The horrific events that have hit our nation in the past week – the terrorist attack last Tuesday in New York City that took the life of one our neighbors here in New Milford or the crazed gunman who hated his former mother-in-law and went in and shot up her church – have brought out the worst in us. From the left, we have attacks calling for the end of gun rights in America and anyone who disagrees with this idea hates little kids because children were slaughtered in that church in Texas. From the right, calls for greater control over immigration and anyone who disagrees with the motivation of curtailing immigration clearly supports letting terrorists into America. On Twitter, hate filled tweets assail anyone who disagrees with a tweeter’s opinion.

America is angry.

It has been for a long time.

The debate over how and why hatred and anger is what now fuels our debate is something that our nation will have to tackle.

An LCMS pastor is under fire for an article he wrote for The Federalist website where he wrote that the congregants who lost their lives in the Sutherland, Texas church had their prayers answered by God. The atheist left on Twitter went apoplectic and some websites have assailed him for being out of touch, and that is being kind.

Our words sometimes get us in trouble.

It is not that the pastor, a gentleman I went to seminary with, was incorrect in his understanding of God and Holy Scripture. But sometimes we say things that may make sense in our minds, but in reality they come across as cold. Pastor Fiene’s words, while theologically on par with our faith, they came across as cold and unfeeling. When people are mourning and are planning to bury their loved ones hear that God answered their dead relative’s prayers, one can’t but see those words as lacking heart.

That was not Pastor Fiene’s intention.

My words have gotten me in trouble in the past, especially when I either said or wrote something I thought was a clear as the summertime sky, but others read it differently.

The only thing us pastors can do is work harder to make our ideas clearer in our spoken and written word. Our confession of Jesus Christ must remain bold, but understandable to people.

The God I believe in and trust in and have hope in tells me that while I live in this fallen world, He’s still near. My faith keeps me on the path of loving those around me and keeping Him at the center of my life. I’m not perfect; I sin more that I like. But God’s forgiveness through Jesus Christ is mine.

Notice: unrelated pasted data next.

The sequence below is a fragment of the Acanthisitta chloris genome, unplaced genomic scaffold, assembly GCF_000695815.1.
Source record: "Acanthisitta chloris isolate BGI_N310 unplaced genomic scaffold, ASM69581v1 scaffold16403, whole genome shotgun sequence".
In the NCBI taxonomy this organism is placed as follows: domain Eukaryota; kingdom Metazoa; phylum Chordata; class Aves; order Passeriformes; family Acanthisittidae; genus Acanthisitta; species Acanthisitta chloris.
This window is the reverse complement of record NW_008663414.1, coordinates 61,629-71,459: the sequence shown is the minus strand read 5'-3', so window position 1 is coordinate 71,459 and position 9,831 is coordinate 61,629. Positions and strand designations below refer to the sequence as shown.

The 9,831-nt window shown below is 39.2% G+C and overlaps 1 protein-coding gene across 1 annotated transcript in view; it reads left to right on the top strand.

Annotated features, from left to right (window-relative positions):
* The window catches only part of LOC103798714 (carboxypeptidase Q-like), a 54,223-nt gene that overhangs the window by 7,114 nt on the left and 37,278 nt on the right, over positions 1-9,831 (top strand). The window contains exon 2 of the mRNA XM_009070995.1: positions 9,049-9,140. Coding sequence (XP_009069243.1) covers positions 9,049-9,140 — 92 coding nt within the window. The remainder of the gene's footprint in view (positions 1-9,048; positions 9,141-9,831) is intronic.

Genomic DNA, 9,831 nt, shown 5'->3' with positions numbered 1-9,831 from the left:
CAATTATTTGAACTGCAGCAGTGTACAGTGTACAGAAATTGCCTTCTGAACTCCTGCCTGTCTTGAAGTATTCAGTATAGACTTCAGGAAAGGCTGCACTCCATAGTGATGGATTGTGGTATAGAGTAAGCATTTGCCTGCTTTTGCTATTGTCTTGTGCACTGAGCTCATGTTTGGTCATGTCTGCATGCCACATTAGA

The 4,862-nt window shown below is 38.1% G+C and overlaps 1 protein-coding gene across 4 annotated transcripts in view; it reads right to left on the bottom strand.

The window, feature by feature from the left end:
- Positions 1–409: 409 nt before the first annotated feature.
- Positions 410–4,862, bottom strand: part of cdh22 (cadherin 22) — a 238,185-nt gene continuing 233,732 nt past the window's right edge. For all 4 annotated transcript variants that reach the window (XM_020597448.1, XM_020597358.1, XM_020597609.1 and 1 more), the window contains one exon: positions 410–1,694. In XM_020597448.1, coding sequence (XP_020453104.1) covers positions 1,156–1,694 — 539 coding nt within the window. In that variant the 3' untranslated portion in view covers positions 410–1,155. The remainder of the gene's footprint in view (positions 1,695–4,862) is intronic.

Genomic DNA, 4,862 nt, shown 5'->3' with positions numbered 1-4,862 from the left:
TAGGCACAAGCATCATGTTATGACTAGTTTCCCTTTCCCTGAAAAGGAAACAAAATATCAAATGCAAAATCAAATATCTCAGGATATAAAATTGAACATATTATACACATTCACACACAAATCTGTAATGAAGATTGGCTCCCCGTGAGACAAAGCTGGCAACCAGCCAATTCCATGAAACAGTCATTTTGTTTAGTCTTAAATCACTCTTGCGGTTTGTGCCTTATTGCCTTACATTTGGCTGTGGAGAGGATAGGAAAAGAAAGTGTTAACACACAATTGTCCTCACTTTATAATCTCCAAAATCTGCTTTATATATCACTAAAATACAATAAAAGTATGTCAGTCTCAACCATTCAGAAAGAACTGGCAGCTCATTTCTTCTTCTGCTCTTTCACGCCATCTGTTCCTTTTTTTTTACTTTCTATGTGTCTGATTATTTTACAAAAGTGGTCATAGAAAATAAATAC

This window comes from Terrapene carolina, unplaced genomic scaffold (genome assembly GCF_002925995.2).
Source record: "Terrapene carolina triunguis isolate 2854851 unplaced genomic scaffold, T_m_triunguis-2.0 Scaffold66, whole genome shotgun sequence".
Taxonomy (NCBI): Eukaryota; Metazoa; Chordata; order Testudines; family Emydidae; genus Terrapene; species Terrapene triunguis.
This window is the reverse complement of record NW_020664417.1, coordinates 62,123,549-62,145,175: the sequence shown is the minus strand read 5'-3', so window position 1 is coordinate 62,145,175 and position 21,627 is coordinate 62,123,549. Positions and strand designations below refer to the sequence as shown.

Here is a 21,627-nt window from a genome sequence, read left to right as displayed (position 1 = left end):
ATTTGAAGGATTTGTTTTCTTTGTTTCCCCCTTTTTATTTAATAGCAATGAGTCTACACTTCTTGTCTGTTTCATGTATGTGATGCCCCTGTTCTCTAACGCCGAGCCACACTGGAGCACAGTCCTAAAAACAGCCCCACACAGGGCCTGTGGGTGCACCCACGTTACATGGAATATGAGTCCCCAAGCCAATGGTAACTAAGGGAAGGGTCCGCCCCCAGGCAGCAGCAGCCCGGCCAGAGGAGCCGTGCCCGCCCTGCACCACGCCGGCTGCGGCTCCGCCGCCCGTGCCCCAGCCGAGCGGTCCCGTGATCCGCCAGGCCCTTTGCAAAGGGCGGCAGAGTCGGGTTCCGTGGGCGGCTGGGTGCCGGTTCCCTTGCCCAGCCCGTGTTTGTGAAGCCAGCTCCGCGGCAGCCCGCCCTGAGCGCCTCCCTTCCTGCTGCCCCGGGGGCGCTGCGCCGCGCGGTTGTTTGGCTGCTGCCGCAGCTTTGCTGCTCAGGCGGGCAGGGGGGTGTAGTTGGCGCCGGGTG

All around us we see the heartache of our fallen world. The pain and suffering caused by diseases and the actions of people drive us to question whether there is a God. We want a God who stops evil and curtails sin in real time. But that is not realistic.

The seeds of evil and sin are planted all around us, even in each of us. We fail ourselves and others all the time. The crazed man in Texas should have never been able to purchase the guns He used in his attack. Apparently, the Air Force never forwarded to the FBI this man’s record of assault against his wife. If they did, then he would have never been able to buy the guns because he would have failed a background check.

We don’t live a perfect world.

In a perfect world, bad things wouldn’t happen. Evil wouldn’t exist.

But it does.

It is how we respond to sin and evil that shows Christ living in us. And yes, we pray “Thy will be done on earth as it is in heaven.” May the will of God for those who are mourning be for comfort in this dark time. May His will be for His people to be a strong arm for those whose lives are shattered. And may His will be for us that we be better people.

 

Church · Culture · Gospel Life · Morning Coffee · Pastoral Care · Uncategorized

Life is Precious.

I received an email note last night from someone calling themselves “the millennial queen,” whatever that means. All I know is that the queen is a freshman in college in Milwaukee. At least that is what she wrote. Her note contained the following hypothetical:

“Pastor, imagine for a moment you’re in a fertility clinic and there is a raging fire all around you. Behind one door, you hear a screaming child. The door to the adjacent room has a container of 1,000 fertilized eggs. You can save only one. Do you save the child or the eggs?”

The motivation behind the hypothetical story is that if a pro-lifer chooses to save the child over the fertilized eggs, then the argument that “life begins at conception” is futile since you could have saved a thousand “children” over the one child behind the door.

And yes, the question was a little odd since she wrote that the door to the adjacent room had the eggs, not the eggs being in the room.

My response: “So, if I save the child, then I’m a hypocrite, and if I save the eggs, I am a … what?A cold-hearted killer? ”

“Let’s play hypothetical for a moment. You’re in a preschool and there is an out of control fire all around you. In one room, you have a crying little boy. The other room, a crying little girl. All things being equal, you only have time to save one child. Whom do you choose? If you choose the girl, does that make you a sexist?

Continue reading “Life is Precious.”

Morning Coffee · Pastoral Care

The Slotted Spoon

This morning at around 11, I left Englewood Hospital after visiting someone. As I walked back to my car parked in front of Brookside Cemetery on Engle Street, as I walked just beyond the ambulance bays for the emergency room, a man came up to me.

He was wearing a Batman tee-shirt and smoking a joint.

“What are you going to think when after you die, there is nothing but blackness?”

Mezmerized a bit by the tee-shirt and the ridiculous tattoo of a slotted spoon on his left arm and that he was smoking mariguana outside of a hospital (granted, it could be a “medically” approved joint), I asked him to repeat his question.

I answered: “I’ll probably be thinking that a guy wearing a Batman tee-shirt with a tattoo of a spoon on his arm was right. But since I’m going to be standing at the pearly gates looking at Jesus, wouldn’t you like to know how to get into heaven?”